Ferdinand, encouraged by the arrival of the British fleet of Admiral Horatio Nelson, attacked the French-supported Roman republic in 1798. On 21 December of that year, however, the French invaded Naples, declaring it the Parthenopean Republic, and Ferdinand fled to Sicily. The Republic was overthrown in June 1799, and Ferdinand returned to Naples, where he put to death the Republic's supporters, violating the terms of their surrender.
In 1806 Napoléon's army captured Naples, forcing Ferdinand's flight to Sicily, where, yielding to British pressure to mitigate his absolutist rule, he removed Maria Carolina from the court, appointed his son Francis as regent, and granted the Sicilians a constitution. With the fall of Napoléon, he returned to Naples as Ferdinand I of the united kingdom of the Two Sicilies (December 1816). His renewal of absolute rule led to the constitutionalist uprising of 1820, which forced Ferdinand to grant a constitution. Having ceded power again to his son Francis, Ferdinand, under the pretext of protecting the new constitution, obtained his parliament's permission to attend the Congress of Laibach early in 1821. Once there, he won the aid of Austria, which overthrew Naples' constitutional government in March. The subsequent reprisals against the constitutionalists were his last important official acts before his sudden death.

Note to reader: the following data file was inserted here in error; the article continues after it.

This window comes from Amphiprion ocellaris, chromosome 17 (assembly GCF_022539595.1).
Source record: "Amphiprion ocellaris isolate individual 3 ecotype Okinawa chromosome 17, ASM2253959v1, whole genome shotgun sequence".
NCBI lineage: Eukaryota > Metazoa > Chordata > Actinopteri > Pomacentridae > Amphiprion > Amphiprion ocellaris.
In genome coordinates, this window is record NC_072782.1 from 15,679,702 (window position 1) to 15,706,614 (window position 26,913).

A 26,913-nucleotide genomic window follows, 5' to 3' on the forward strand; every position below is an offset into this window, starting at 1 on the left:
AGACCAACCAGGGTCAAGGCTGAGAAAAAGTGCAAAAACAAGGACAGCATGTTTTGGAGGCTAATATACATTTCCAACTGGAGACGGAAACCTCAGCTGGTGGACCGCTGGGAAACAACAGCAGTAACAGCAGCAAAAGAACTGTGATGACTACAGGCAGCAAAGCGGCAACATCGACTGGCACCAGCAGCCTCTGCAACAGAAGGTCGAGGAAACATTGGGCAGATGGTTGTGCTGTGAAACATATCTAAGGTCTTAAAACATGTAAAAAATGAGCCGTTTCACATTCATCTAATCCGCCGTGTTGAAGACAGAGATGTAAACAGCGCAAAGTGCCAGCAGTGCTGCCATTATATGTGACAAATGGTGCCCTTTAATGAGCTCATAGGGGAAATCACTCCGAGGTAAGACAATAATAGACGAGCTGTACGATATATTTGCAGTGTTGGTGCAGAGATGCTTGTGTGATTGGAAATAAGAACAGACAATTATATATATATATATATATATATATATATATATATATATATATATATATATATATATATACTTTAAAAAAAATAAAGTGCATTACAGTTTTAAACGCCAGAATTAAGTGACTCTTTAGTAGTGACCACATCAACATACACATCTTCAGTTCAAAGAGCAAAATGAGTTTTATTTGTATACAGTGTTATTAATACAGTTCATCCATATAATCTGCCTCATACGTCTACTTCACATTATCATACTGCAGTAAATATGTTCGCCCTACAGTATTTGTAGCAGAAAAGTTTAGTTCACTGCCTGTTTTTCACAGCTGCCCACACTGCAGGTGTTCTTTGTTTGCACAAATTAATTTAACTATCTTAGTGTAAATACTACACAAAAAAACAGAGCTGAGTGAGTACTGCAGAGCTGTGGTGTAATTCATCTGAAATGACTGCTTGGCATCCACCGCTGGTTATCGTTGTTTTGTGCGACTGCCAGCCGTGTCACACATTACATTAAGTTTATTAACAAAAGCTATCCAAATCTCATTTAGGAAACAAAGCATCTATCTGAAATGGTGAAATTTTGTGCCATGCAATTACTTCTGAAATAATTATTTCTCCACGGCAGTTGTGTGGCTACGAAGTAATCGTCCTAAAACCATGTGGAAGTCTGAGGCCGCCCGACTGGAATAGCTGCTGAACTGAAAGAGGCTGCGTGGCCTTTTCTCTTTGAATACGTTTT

Maria Luisa of Parma (1765, 48x38cm) _ Maria Luisa of Parma was the wife of Charles IV, king of Spain (1788-1808) during the turbulent period of the French Revolution. Lacking qualities of leadership himself, Charles entrusted the government (1792) to Manuel de Godoy, a protégé (and lover) of the queen, Maria Luisa. The unfinished painting, showing the young princess at the age of 15, is a study, the final painting is in the Metropolitan Museum of Art in New York.
Charles III (1761)
Charles IV as Prince
The Adoration by the Shepherds (1770)